I do love this song, and many, if not all, of their eighties hits, especially There's The Girl

Ann and Nancy did refer to it, however, as a "Deal with the Devil." Fans who'd seen the videos expected to see the hairsprayed, elaborately made-up Wilson sisters in concert. Never mind that moving across the stage in heels for two hours ain't the same thing as a .3 second shot in a video. Additionally, the almost continuous MTV-play of their 80's material meant that instead of fame expanding their worlds, their worlds were shrunk. Following the assassination of John Lennon by a crazed fan, and death threats against them, Ann and Nancy could not even hang out in the lobby of their hotels. They would bring a VCR in their baggage, order room service, and hole up in their hotel rooms, watching classic movies like Gone With The Wind, rather than being free to explore their host city.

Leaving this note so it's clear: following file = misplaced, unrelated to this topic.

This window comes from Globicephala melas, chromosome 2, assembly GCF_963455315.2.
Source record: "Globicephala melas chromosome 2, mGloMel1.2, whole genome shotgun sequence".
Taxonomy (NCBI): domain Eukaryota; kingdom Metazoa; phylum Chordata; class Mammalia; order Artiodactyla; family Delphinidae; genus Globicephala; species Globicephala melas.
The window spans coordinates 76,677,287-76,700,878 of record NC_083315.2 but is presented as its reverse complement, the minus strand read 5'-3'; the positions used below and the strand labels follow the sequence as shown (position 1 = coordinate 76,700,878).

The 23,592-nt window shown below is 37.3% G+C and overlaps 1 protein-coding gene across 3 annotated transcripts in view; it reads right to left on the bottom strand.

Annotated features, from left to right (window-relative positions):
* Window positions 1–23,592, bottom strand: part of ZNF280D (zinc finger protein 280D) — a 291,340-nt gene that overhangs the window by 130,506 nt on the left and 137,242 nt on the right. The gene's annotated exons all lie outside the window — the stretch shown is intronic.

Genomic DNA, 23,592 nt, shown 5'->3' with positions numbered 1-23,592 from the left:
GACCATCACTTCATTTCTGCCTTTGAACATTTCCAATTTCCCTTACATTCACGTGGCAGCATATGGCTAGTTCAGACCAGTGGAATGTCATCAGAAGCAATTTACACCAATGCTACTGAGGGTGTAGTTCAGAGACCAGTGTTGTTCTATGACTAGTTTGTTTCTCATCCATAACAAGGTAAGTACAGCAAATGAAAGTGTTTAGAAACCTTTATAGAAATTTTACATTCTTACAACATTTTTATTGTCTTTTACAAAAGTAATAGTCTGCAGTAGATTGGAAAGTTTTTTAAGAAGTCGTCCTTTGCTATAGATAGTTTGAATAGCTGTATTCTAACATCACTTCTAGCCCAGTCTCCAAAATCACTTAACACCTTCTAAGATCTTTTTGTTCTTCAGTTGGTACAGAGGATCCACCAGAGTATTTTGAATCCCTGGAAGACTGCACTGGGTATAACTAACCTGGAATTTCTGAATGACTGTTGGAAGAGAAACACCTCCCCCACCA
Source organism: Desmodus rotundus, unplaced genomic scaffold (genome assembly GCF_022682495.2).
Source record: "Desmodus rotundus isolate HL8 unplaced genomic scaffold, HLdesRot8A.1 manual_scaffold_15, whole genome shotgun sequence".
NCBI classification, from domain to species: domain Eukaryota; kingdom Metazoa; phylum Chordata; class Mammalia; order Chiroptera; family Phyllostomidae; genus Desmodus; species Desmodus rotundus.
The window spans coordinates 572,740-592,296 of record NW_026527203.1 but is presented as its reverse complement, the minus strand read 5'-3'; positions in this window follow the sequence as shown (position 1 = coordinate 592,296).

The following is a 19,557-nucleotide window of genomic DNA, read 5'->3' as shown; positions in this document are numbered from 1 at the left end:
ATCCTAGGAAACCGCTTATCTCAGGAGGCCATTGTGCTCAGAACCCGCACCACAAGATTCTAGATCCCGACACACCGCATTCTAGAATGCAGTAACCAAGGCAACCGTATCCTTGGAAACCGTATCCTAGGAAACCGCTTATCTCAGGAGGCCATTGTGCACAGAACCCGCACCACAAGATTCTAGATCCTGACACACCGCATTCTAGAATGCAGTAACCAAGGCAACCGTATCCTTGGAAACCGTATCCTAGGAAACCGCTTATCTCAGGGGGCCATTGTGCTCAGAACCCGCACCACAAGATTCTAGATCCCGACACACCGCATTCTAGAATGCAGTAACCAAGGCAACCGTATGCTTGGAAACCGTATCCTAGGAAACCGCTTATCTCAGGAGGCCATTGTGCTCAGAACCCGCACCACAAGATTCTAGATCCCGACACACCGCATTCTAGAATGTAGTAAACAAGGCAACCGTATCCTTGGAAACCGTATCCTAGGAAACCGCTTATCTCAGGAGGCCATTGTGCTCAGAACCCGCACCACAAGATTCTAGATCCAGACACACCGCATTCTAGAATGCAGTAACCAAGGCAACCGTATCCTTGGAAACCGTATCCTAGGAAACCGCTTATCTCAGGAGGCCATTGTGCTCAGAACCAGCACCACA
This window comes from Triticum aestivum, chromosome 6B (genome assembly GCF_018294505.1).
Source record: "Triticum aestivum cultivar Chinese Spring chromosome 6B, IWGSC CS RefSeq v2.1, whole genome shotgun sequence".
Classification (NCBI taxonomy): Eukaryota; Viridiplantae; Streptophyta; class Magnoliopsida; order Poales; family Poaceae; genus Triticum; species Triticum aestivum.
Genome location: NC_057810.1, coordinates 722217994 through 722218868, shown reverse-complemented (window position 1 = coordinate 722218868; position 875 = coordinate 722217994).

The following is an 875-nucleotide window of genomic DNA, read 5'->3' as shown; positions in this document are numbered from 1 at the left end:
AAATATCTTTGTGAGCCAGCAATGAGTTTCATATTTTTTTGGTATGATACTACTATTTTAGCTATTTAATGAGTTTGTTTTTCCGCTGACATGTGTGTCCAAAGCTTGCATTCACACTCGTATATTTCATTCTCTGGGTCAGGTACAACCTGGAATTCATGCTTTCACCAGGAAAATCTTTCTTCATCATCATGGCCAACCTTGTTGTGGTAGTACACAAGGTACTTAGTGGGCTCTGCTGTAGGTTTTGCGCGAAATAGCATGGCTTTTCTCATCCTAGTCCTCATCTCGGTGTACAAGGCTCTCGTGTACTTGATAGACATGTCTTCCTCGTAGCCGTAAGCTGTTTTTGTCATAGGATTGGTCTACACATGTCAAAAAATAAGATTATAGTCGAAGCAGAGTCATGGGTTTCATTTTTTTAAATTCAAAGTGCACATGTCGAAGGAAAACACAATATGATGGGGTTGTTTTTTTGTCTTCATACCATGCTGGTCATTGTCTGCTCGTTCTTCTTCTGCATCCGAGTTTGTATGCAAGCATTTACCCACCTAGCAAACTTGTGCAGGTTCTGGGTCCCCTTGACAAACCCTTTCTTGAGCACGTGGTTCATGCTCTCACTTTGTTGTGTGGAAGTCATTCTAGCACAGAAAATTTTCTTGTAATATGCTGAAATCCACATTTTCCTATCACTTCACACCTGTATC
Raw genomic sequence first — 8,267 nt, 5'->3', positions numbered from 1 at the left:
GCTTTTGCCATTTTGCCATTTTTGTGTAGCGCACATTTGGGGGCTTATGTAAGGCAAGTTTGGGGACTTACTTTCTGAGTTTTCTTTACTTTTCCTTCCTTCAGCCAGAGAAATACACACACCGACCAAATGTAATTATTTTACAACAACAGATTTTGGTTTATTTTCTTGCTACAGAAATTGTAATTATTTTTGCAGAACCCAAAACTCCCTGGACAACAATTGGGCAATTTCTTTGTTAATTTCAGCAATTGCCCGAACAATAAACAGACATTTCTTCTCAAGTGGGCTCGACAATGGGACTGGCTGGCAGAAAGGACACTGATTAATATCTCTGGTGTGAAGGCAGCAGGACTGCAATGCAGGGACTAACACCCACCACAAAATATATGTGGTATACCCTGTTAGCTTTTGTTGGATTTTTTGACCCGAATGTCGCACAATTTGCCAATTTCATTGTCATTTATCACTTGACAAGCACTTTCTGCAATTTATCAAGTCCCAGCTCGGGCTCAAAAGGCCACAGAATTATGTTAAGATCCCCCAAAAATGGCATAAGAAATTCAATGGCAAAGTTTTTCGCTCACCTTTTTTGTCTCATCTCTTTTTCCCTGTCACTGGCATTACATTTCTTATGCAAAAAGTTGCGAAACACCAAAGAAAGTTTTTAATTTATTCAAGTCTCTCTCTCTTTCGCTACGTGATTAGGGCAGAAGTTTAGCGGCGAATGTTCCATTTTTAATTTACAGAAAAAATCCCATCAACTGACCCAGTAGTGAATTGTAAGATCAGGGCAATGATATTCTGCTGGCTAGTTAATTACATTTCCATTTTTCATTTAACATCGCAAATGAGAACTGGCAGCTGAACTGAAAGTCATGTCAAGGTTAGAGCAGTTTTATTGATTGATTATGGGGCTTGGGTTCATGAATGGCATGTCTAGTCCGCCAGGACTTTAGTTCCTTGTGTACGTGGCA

Ann also detailed the painful experience, early on, of learning that the groupie/one night stand experience was not something she could experiment with. The band had visited a club in one tour city, there had been been many attractive people there, including an attractive and charming male fan Ann invited back to her hotel room.

In the morning, she awoke to hearing him call in to a radio station with a whispered, "Guess who I'm in bed with?" This wouldn't have been radio-worthy for an Aerosmith groupie, or a Rolling Stones groupie, but it brought home the point that "road romances" were not gender-neutral.

Other Miscellaneous Details of Kicking and Dreaming